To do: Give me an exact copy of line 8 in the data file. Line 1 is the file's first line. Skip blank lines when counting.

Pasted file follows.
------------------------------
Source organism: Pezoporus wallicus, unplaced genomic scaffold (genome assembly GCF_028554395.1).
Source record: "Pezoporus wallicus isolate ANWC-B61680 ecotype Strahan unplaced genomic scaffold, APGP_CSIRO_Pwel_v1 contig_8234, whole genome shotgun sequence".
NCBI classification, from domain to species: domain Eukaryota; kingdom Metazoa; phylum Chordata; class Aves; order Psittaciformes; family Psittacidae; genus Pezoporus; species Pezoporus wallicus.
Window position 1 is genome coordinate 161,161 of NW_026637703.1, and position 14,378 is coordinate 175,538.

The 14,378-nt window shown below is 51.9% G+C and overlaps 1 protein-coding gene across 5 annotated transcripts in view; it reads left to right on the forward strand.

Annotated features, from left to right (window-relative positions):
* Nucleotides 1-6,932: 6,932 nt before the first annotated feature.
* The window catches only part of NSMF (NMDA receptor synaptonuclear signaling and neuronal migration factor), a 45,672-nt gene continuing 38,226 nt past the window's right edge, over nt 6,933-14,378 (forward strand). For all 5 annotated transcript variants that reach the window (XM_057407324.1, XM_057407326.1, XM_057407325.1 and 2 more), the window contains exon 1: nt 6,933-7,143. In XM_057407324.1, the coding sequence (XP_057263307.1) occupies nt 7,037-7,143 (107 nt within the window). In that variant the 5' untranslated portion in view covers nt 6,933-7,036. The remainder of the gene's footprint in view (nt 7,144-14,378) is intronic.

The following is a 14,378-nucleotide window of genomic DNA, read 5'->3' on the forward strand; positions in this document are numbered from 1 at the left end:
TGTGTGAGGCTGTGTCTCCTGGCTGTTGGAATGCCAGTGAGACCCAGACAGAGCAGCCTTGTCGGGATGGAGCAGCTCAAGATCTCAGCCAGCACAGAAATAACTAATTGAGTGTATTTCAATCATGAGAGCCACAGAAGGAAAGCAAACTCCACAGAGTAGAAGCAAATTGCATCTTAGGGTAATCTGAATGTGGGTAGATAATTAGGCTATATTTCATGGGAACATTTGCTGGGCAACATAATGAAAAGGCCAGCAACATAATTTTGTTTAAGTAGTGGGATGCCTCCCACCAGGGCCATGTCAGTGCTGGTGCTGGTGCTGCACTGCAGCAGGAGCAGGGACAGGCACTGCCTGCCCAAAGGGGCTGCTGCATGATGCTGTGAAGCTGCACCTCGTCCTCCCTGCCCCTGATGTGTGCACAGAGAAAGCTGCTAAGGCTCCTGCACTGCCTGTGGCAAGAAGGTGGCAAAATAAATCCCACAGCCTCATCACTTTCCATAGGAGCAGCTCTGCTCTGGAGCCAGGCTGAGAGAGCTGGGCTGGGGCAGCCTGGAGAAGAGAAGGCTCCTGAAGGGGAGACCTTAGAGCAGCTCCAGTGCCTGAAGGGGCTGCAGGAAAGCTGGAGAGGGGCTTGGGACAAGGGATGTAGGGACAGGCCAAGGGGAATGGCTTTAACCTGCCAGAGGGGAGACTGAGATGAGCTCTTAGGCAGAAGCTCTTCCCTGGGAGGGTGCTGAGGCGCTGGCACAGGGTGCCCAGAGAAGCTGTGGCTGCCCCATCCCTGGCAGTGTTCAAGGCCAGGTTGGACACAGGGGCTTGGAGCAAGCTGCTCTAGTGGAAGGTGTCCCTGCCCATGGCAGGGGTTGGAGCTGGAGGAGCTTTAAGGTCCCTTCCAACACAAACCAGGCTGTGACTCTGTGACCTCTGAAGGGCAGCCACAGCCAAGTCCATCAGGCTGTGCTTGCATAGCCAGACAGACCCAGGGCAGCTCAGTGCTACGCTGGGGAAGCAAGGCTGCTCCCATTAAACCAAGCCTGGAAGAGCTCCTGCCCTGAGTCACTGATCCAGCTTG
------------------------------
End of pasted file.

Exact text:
* The window catches only part of NSMF (NMDA receptor synaptonuclear signaling and neuronal migration factor), a 45,672-nt gene continuing 38,226 nt past the window's right edge, over nt 6,933-14,378 (forward strand). For all 5 annotated transcript variants that reach the window (XM_057407324.1, XM_057407326.1, XM_057407325.1 and 2 more), the window contains exon 1: nt 6,933-7,143. In XM_057407324.1, the coding sequence (XP_057263307.1) occupies nt 7,037-7,143 (107 nt within the window). In that variant the 5' untranslated portion in view covers nt 6,933-7,036. The remainder of the gene's footprint in view (nt 7,144-14,378) is intronic.